Sandra Fluke running for Congress. What will Rush Limbaugh say?

Sandra Fluke, the women's rights activist whom Rush Limbaugh derided in 2012, has filed with the California Party seeking its endorsement for the race to succeed retiring Rep. Henry Waxman.

Jim Young/Reuters
Women's rights activist Sandra Fluke addresses the second session of the Democratic National Convention in Charlotte, North Carolina, Sept. 5, 2012. Fluke wants to succeed retiring Rep. Henry Waxman (D) of California.

Sandra Fluke wants to succeed retiring Rep. Henry Waxman (D) of California. The women’s rights activist and former Georgetown Law student, whom Rush Limbaugh called a “slut” on his radio show in 2012, has filed with the state Democratic Party seeking its endorsement for the upcoming race.

She hasn’t officially announced her effort or filed papers with the Federal Election Commission, according to The Washington Post’s Aaron Blake, who broke the Fluke news.

“But filing for the state party’s endorsement means she’s officially part of the process,” Mr. Blake writes.

Ms. Fluke came to national prominence after testifying before a House Democratic panel two years ago, pushing for health insurers to include contraception coverage as part of the Affordable Care Act, also known as “Obamacare."

At the time, lawmakers were looking at the ACA clause that allows religious institutions to opt out of including contraception in their health plans if they wish. Fluke talked about her experience as a student at Georgetown, a Catholic university that did not include birth control in its health coverage.

This exclusion caused “financial, emotional, and medical burdens” for female students at Georgetown, Fluke told Democrats after Republicans denied her bid to testify before a full House committee.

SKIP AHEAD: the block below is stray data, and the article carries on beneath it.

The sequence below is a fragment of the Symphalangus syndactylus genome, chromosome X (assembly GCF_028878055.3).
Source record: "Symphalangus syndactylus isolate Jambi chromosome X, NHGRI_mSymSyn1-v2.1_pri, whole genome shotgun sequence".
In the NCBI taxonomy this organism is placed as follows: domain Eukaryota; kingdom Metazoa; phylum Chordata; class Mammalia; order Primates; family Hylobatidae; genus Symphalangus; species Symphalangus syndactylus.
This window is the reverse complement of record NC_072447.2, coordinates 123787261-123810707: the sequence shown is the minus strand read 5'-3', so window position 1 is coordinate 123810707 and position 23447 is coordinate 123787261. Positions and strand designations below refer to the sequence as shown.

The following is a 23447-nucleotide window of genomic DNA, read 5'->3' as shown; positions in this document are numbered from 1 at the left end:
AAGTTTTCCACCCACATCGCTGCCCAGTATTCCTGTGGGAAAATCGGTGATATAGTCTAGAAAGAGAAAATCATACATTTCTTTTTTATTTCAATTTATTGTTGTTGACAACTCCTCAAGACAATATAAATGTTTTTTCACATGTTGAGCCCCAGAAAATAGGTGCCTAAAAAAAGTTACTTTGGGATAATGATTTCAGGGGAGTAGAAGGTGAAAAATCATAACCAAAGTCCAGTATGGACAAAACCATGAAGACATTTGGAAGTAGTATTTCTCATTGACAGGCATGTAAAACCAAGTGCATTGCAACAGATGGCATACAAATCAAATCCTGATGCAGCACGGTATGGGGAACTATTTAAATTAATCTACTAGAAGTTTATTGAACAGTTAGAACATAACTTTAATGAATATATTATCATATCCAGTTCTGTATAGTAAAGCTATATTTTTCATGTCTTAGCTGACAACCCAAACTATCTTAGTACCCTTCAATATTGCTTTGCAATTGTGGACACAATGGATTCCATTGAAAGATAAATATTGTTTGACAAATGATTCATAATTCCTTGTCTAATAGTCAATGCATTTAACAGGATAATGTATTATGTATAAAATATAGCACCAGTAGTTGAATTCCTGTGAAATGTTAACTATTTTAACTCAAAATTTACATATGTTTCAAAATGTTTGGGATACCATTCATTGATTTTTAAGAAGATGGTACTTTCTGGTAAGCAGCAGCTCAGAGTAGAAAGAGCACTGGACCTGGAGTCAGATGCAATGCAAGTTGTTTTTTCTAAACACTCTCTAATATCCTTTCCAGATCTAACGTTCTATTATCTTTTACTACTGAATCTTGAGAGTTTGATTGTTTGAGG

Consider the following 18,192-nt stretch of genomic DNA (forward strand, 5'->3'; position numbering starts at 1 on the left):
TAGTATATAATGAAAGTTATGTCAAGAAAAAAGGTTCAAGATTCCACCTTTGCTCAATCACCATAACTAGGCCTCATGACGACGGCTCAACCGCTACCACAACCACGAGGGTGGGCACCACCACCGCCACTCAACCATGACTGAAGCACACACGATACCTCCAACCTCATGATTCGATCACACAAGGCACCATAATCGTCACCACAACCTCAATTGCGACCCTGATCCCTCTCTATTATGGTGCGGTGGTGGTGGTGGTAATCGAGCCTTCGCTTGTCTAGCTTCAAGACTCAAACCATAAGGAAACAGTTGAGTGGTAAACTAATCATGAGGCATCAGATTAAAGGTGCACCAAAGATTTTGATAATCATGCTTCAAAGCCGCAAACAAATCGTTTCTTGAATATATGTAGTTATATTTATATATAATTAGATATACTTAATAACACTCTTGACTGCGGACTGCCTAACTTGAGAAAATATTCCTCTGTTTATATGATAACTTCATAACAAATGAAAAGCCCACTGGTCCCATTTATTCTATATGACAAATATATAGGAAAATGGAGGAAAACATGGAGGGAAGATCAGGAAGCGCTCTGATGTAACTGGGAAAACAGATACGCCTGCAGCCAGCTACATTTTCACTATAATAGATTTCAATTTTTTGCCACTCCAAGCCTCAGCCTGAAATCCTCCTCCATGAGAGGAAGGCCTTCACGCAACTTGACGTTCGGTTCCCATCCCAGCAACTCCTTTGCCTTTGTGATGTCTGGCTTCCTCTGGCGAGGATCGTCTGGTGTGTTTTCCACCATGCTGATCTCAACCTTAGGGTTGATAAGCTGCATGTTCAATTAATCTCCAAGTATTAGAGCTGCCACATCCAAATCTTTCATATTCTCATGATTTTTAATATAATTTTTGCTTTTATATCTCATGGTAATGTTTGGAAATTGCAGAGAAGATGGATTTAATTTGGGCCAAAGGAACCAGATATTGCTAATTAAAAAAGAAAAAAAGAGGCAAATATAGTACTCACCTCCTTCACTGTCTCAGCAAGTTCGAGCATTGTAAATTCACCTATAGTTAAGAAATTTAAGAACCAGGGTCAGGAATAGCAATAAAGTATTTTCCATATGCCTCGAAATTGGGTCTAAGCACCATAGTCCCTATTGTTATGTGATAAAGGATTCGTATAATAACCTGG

Shortly thereafter on his show, Mr. Limbaugh said of Fluke’s assertion, “It makes her a slut, right? It makes her a prostitute.”

Uproar followed, with some top Republicans disowning Limbaugh’s choice of words. The radio host eventually apologized, but Fluke became a hero to many on the left.

This controversy may have made Fluke famous, but it does not ensure she’ll inherit Representative Waxman’s seat. The list of well-known Democrats and independents eager for a chance to win the coastal L.A. district is long and getting longer. California’s jungle primary system, in which the top two vote-getters move to the general election regardless of their party affiliation, complicates all the contenders’ electoral strategies.

Fluke’s no carpetbagger: She moved to California following law school and passed the state bar exam two years ago. Other Democrats who have announced their intention to run include former Los Angeles controller and mayoral candidate Wendy Greuel, and state Sen. Ted Lieu, whose district largely overlaps Waxman’s.

Democrats who have said they might run include Debra Bowen, California secretary of State; and California Assemblymember Richard Bloom.

Independent Marianne Williamson, a self-help guide author, had already jumped into the race, running to Waxman’s left. TV producer Brent Roske is another independent candidate. The big question is whether ex-Republican and current independent Bill Bloomfield will run. Mr. Bloomfield, a wealthy and successful businessman, plowed $7 million of his own cash into running against Waxman in 2012. He won 46 percent of the vote – a strong showing against a legendary 40-year incumbent.

“It’s going to be a cast of thousands,” Democratic strategist Garry South told Los Angeles Times reporters Seema Mehta and Jean Merl last week.

The 33rd District itself leans Democratic, but it's not as liberal as it used to be. Bloomfield did well in 2012 in part because redistricting carved much of Waxman’s liberal Los Angeles base out of the district, replacing it with heavily Republican Palos Verdes Peninsula to the south, points out election expert Charlie Cook in his Cook Political Report analysis of the 33rd.

That means Fluke’s liberal bona fides might not be enough to power her to victory.

Meantime, her nascent candidacy is sparking predictable partisan reactions. On the right, many conservatives are making some variation of the same joke.

“I see Sandra Fluke is planning a campaign for Congress. I presume she’ll want us to pay for that, too?” tweeted Sean Davis, co-founder of the conservative-leaning website The Federalist.

Meanwhile, the media are eagerly awaiting a comment on the candidacy from a certain well-known radio host.

“Sandra Fluke officially files to give Rush Limbaugh countless hours of material,” tweeted Slate’s Dave Weigel.

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